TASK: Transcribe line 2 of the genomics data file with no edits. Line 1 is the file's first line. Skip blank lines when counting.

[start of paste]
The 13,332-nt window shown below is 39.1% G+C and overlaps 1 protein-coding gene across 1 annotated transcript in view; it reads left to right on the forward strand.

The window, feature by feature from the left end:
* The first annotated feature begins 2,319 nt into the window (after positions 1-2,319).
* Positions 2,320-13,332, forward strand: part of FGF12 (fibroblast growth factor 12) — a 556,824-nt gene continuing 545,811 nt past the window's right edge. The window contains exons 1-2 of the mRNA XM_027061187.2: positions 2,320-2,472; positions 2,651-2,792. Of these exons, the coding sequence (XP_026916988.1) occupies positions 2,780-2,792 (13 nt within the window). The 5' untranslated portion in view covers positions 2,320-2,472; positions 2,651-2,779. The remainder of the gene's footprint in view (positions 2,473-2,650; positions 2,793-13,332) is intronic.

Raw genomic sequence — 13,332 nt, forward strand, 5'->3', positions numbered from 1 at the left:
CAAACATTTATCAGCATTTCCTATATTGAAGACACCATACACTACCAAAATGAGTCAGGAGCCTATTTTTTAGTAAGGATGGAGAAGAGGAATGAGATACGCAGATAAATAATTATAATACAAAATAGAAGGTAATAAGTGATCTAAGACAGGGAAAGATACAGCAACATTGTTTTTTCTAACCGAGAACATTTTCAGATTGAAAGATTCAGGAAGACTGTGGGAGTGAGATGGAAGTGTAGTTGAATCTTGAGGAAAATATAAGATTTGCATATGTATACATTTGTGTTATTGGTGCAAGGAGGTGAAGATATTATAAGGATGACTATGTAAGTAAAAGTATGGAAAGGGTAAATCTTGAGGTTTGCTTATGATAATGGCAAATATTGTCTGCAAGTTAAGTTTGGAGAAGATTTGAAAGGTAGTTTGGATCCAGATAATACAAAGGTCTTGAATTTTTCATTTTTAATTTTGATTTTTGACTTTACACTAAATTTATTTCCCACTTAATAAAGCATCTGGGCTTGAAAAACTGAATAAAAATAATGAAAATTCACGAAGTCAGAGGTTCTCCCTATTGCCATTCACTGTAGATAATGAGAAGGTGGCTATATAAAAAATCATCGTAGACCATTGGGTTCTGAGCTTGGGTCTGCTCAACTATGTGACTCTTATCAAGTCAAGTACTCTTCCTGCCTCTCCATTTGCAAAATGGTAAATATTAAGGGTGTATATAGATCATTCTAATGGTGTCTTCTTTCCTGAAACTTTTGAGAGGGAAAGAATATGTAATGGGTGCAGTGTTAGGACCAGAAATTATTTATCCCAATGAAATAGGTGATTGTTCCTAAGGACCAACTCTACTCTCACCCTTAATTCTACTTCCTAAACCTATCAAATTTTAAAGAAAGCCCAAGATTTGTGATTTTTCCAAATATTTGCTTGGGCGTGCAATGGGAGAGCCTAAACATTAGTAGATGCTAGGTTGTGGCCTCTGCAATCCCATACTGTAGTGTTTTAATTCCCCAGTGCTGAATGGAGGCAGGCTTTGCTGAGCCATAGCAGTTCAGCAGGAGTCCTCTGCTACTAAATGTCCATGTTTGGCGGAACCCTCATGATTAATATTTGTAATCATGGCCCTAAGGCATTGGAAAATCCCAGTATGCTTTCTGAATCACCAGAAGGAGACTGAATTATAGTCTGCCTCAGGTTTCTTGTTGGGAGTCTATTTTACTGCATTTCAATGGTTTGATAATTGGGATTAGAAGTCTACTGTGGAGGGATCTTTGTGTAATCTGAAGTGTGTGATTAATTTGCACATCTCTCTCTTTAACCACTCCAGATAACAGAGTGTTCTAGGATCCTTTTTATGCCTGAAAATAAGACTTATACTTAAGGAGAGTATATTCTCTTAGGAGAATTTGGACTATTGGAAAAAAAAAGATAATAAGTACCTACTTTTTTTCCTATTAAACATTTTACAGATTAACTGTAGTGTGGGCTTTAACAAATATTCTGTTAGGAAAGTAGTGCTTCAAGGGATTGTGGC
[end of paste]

The window, feature by feature from the left end: